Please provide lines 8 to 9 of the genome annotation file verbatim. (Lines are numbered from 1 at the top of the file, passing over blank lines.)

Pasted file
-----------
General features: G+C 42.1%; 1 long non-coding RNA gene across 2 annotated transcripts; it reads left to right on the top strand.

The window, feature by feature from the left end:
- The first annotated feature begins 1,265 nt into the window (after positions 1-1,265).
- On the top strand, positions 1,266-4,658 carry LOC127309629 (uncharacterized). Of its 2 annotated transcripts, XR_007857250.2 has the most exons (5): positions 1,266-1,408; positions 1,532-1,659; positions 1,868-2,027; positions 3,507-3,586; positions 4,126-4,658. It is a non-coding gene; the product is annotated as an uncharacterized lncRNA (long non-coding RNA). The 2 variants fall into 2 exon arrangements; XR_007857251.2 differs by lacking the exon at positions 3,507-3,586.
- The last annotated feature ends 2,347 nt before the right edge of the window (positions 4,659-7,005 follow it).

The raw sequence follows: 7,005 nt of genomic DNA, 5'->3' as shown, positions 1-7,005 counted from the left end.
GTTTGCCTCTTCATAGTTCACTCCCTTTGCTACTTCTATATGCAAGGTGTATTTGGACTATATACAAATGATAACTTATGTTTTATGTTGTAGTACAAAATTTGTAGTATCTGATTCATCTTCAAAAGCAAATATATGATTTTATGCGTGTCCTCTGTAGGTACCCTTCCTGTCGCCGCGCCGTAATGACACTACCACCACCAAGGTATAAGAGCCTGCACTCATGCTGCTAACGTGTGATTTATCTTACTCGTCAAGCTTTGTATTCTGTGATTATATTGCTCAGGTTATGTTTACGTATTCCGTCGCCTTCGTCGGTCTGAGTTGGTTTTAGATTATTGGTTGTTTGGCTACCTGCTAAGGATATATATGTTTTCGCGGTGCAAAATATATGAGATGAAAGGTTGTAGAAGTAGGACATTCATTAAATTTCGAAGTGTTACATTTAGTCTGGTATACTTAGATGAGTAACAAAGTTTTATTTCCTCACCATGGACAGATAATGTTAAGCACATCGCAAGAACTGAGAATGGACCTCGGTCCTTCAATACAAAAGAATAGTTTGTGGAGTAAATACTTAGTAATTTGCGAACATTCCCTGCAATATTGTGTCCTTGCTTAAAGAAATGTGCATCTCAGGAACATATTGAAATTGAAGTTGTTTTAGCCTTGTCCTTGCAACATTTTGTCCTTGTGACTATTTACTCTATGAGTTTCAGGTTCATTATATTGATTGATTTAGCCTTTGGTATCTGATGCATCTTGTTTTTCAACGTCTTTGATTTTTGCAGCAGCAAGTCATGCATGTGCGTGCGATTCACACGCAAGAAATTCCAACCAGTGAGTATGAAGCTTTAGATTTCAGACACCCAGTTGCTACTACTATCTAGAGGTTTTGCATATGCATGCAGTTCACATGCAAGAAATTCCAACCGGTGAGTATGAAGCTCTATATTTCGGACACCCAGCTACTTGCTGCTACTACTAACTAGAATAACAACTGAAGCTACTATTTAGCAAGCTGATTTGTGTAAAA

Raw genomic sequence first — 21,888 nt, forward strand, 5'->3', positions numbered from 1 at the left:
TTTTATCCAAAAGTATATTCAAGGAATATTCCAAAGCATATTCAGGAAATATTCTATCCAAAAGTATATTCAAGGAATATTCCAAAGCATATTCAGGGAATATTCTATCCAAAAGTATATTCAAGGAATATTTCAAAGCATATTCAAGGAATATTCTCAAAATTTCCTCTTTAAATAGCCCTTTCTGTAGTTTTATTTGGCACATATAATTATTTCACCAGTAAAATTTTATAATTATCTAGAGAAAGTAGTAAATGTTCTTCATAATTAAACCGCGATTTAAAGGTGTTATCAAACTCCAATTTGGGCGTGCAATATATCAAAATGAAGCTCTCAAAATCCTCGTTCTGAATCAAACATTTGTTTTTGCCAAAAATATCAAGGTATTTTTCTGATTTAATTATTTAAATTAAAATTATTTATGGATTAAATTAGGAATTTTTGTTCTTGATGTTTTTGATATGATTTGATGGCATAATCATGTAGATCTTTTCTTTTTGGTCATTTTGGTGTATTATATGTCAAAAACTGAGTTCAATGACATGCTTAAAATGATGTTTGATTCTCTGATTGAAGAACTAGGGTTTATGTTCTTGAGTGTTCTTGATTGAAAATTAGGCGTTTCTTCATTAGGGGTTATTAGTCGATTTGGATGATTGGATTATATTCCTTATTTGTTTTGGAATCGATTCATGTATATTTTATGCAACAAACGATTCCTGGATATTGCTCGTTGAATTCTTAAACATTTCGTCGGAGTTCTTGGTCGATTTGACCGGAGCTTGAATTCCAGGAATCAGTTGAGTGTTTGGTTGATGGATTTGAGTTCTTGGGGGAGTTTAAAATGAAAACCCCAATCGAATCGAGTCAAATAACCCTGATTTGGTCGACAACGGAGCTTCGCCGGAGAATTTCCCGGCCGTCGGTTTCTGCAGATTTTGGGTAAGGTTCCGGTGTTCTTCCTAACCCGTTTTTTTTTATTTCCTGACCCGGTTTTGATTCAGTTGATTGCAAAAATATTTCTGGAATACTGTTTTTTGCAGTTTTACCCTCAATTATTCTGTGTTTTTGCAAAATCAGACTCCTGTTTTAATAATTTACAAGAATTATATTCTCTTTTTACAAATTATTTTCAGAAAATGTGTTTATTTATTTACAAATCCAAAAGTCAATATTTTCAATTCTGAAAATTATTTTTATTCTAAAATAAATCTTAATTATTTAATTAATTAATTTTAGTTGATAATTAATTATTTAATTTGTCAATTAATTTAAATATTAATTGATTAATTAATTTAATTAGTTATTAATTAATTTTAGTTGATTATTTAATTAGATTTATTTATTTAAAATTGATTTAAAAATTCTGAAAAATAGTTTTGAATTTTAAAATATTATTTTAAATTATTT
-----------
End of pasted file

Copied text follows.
Raw genomic sequence first — 21,888 nt, forward strand, 5'->3', positions numbered from 1 at the left:
TTTTATCCAAAAGTATATTCAAGGAATATTCCAAAGCATATTCAGGAAATATTCTATCCAAAAGTATATTCAAGGAATATTCCAAAGCATATTCAGGGAATATTCTATCCAAAAGTATATTCAAGGAATATTTCAAAGCATATTCAAGGAATATTCTCAAAATTTCCTCTTTAAATAGCCCTTTCTGTAGTTTTATTTGGCACATATAATTATTTCACCAGTAAAATTTTATAATTATCTAGAGAAAGTAGTAAATGTTCTTCATAATTAAACCGCGATTTAAAGGTGTTATCAAACTCCAATTTGGGCGTGCAATATATCAAAATGAAGCTCTCAAAATCCTCGTTCTGAATCAAACATTTGTTTTTGCCAAAAATATCAAGGTATTTTTCTGATTTAATTATTTAAATTAAAATTATTTATGGATTAAATTAGGAATTTTTGTTCTTGATGTTTTTGATATGATTTGATGGCATAATCATGTAGATCTTTTCTTTTTGGTCATTTTGGTGTATTATATGTCAAAAACTGAGTTCAATGACATGCTTAAAATGATGTTTGATTCTCTGATTGAAGAACTAGGGTTTATGTTCTTGAGTGTTCTTGATTGAAAATTAGGCGTTTCTTCATTAGGGGTTATTAGTCGATTTGGATGATTGGATTATATTCCTTATTTGTTTTGGAATCGATTCATGTATATTTTATGCAACAAACGATTCCTGGATATTGCTCGTTGAATTCTTAAACATTTCGTCGGAGTTCTTGGTCGATTTGACCGGAGCTTGAATTCCAGGAATCAGTTGAGTGTTTGGTTGATGGATTTGAGTTCTTGGGGGAGTTTAAAATGAAAACCCCAATCGAATCGAGTCAAATAACCCTGATTTGGTCGACAACGGAGCTTCGCCGGAGAATTTCCCGGCCGTCGGTTTCTGCAGATTTTGGGTAAGGTTCCGGTGTTCTTCCTAACCCGTTTTTTTTTATTTCCTGACCCGGTTTTGATTCAGTTGATTGCAAAAATATTTCTGGAATACTGTTTTTTGCAGTTTTACCCTCAATTATTCTGTGTTTTTGCAAAATCAGACTCCTGTTTTAATAATTTACAAGAATTATATTCTCTTTTTACAAATTATTTTCAGAAAATGTGTTTATTTATTTACAAATCCAAAAGTCAATATTTTCAATTCTGAAAATTATTTTTATTCTAAAATAAATCTTAATTATTTAATTAATTAATTTTAGTTGATAATTAATTATTTAATTTGTCAATTAATTTAAATATTAATTGATTAATTAATTTAATTAGTTATTAATTAATTTTAGTTGATTATTTAATTAGATTTATTTATTTAAAATTGATTTAAAAATTCTGAAAAATAGTTTTGAATTTTAAAATATTATTTTAAATTATTT